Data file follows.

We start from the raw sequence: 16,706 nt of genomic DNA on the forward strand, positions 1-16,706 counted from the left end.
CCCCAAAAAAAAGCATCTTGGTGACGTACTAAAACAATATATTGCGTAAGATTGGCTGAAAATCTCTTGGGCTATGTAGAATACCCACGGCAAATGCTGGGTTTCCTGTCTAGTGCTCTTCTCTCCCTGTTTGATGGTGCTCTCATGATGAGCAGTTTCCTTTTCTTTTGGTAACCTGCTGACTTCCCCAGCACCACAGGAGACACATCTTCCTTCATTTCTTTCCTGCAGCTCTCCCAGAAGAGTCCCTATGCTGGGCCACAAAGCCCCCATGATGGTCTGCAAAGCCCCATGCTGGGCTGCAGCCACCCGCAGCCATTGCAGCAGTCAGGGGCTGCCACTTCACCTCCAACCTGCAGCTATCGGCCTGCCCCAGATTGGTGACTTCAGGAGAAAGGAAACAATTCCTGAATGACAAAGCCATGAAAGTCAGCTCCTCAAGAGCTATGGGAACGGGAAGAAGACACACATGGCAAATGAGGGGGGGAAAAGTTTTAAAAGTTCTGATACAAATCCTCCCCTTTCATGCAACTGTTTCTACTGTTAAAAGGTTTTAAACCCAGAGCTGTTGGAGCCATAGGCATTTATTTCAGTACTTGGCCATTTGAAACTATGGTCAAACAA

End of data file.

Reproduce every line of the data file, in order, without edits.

We start from the raw sequence: 16,706 nt of genomic DNA on the forward strand, positions 1-16,706 counted from the left end.
CCCCAAAAAAAAGCATCTTGGTGACGTACTAAAACAATATATTGCGTAAGATTGGCTGAAAATCTCTTGGGCTATGTAGAATACCCACGGCAAATGCTGGGTTTCCTGTCTAGTGCTCTTCTCTCCCTGTTTGATGGTGCTCTCATGATGAGCAGTTTCCTTTTCTTTTGGTAACCTGCTGACTTCCCCAGCACCACAGGAGACACATCTTCCTTCATTTCTTTCCTGCAGCTCTCCCAGAAGAGTCCCTATGCTGGGCCACAAAGCCCCCATGATGGTCTGCAAAGCCCCATGCTGGGCTGCAGCCACCCGCAGCCATTGCAGCAGTCAGGGGCTGCCACTTCACCTCCAACCTGCAGCTATCGGCCTGCCCCAGATTGGTGACTTCAGGAGAAAGGAAACAATTCCTGAATGACAAAGCCATGAAAGTCAGCTCCTCAAGAGCTATGGGAACGGGAAGAAGACACACATGGCAAATGAGGGGGGGAAAAGTTTTAAAAGTTCTGATACAAATCCTCCCCTTTCATGCAACTGTTTCTACTGTTAAAAGGTTTTAAACCCAGAGCTGTTGGAGCCATAGGCATTTATTTCAGTACTTGGCCATTTGAAACTATGGTCAAACAA